You provide a place for a kid to relax, feel safe, enjoy some fun and comradeship – and the odds go way up for him or her to make the leap into adulthood.
It’s the principle the Greg Moore Youth Centre has followed since opening Oct. 13, 2001.
“Recreation is probably the most preventive tool in the world and it costs a lot less than prevention,” youth recreation manager Tony Cotroneo said Monday.
The centre marked its 10th anniversary last Saturday with cake, tributes and award announcements. The adjoining Maple Ridge Leisure Centre also marked its 30th anniversary.
While it’s already a decade old, Cotroneo says there still isn’t another youth centre exactly like it in the country.
“I don’t know if there’s a big place like this for young people in Canada, anywhere,” he says.
All of the youth drop-in centres in the Lower Mainland, usually only classroom space with no place for physical activity, could fit into the Greg Moore Youth Centre, he adds.
After 10 years in service, he wouldn’t make any changes to the $2-million building, which includes a social room, computer room and activity floor. Being able to close portions allows flexibility in its operation.
“The building hasn’t changed. It’s still quite state of the art. There’s nothing I would change. I think about that all the time.”
One reason the building works so well is because all potential users were consulted in the design, so it was built right from the start.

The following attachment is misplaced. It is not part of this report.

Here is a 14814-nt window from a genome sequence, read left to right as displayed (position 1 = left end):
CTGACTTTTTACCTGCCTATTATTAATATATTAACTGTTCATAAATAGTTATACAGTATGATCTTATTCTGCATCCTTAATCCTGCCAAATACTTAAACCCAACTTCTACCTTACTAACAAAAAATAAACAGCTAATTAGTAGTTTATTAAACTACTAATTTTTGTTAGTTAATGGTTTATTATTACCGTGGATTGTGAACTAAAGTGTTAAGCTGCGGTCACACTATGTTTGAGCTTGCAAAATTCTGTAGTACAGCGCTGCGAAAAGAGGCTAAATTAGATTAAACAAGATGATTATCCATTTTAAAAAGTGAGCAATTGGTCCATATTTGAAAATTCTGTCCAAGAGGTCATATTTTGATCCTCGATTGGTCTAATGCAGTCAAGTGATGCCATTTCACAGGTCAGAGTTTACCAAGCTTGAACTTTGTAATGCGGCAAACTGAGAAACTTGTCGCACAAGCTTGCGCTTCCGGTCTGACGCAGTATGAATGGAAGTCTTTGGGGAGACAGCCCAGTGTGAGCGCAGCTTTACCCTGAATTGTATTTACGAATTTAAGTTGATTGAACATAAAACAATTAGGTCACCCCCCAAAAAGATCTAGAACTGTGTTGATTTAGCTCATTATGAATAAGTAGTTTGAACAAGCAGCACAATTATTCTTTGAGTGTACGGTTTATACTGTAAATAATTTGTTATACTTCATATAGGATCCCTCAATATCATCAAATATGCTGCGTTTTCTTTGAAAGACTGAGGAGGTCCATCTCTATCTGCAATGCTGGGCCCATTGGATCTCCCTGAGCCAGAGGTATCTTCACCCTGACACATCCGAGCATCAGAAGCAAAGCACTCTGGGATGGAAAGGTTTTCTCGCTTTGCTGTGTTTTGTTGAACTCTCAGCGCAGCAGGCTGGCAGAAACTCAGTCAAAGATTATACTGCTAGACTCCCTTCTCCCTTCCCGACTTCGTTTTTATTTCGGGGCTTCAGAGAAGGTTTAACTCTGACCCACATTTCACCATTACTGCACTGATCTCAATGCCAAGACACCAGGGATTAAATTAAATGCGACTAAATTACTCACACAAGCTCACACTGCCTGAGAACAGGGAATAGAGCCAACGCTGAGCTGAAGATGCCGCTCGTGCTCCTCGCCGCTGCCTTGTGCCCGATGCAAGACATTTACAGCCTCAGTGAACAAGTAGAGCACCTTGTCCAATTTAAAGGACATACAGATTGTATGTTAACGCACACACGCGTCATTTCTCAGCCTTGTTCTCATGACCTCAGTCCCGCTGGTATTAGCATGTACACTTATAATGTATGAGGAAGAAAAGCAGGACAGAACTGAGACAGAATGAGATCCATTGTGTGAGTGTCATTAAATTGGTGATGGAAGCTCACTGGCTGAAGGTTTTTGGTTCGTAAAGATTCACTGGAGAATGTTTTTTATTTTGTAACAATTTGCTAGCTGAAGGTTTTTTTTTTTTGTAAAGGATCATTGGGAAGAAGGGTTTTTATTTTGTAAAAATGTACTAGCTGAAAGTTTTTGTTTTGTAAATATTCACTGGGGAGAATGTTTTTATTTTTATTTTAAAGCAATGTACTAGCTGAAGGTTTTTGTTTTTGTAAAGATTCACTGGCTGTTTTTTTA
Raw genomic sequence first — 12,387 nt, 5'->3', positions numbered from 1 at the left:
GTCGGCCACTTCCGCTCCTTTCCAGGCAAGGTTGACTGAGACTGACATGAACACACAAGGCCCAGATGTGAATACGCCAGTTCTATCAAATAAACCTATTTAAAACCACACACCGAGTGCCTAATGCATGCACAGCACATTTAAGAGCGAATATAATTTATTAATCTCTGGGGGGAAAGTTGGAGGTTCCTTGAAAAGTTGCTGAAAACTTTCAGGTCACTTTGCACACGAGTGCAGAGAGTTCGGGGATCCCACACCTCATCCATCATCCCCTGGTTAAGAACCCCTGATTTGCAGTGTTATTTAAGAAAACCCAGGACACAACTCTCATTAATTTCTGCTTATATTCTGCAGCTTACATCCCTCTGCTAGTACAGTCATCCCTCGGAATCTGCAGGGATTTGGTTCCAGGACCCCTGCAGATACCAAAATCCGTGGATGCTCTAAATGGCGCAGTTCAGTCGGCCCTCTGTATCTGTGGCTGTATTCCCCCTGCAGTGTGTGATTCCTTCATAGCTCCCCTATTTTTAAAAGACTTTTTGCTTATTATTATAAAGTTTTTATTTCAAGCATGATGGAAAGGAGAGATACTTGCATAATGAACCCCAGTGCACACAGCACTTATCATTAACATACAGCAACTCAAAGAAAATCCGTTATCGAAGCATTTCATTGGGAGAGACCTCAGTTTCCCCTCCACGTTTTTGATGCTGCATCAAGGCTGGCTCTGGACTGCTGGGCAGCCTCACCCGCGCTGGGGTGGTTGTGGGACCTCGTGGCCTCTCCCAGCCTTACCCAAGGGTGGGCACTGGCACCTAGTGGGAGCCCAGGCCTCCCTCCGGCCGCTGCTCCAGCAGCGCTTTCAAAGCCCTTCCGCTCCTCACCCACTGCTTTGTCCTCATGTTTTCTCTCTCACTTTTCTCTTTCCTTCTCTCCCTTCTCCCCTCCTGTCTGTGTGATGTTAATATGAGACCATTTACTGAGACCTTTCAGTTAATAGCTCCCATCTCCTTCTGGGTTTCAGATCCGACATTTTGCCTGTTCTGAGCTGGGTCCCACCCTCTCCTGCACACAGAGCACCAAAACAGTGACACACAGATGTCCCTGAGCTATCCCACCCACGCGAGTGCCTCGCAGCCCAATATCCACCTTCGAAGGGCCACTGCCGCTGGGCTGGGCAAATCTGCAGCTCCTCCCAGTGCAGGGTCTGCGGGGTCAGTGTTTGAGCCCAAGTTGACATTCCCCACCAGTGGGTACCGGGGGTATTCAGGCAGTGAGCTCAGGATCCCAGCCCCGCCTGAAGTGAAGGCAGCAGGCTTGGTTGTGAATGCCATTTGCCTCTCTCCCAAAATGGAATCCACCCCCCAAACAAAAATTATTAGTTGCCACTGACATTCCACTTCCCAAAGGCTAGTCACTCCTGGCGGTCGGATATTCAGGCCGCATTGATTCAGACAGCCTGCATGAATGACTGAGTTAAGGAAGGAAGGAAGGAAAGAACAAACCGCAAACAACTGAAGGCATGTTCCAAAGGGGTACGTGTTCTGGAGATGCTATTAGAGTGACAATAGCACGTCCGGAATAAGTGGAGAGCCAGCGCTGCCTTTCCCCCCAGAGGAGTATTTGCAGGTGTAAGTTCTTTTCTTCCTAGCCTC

The centre also remains connected to its namesake. The Greg Moore Foundation, formed by parents Ric and Donna Moore, in honour of the Maple Ridge race car driver killed in a racing accident Oct. 31, 1999, has donated $12,000 yearly to the centre for its summer employment programs.
The foundation also gave $40,000 during construction to pay for the climbing wall.
One of Moore’s helmets remains on display in the centre as a permanent reminder. MacGyver actor Richard Dean Anderson paid $50,000 for the helmet to support a foundation fundraiser, then gave it to the youth centre as a permanent commemoration.
Cotroneo has been involved with the youth centre since before it was built and has seen thousands of young faces come and go.
Sometimes parents are leery of having their good kids encounter and get mixed up with “bad kids” at the centre. But he points out there are no bad kids, only kids doing bad things.
And for youth who stop in at the centre, it actually works the other way.
“The peer pressure comes from the good stuff, not the bad stuff – and I have seen that from Day 1.”
The centre operates the Keeping Kids in School program during the daytime, allowing students options to the regular classroom. Every night from 6 to 9:30 p.m., it’s drop-in time for teenagers, with plenty of youth workers around.
There’s a misconception that the centre is only for youth at risk, but kids from all of walks of life drop by. Having said that, because of the hours it’s open, kids from across the spectrum show up, up to 100 a night, either looking for a place to do homework or play some floor hockey or just hang out for a bit.
“Our role is to do what we’re really good at, which is to build relationships and provide social and recreational opportunities.
“It allows us to bring young people of all shapes, sizes and abilities together into one place.”
Where the kids didn’t hang out together in high school, “here in this place, they’ll find common ground.”
This summer, the centre was awarded the B.C. Parks and Recreation Association facility excellence award for 2011.
Cotroneo reviewed the philosophy of the centre, which is encourage kids to change from being a non-participant to being a participant, to become a volunteer, then a leader, with skills that eventually lead to employability.
“Whether that takes six months or five years, we want to take people through that growth.”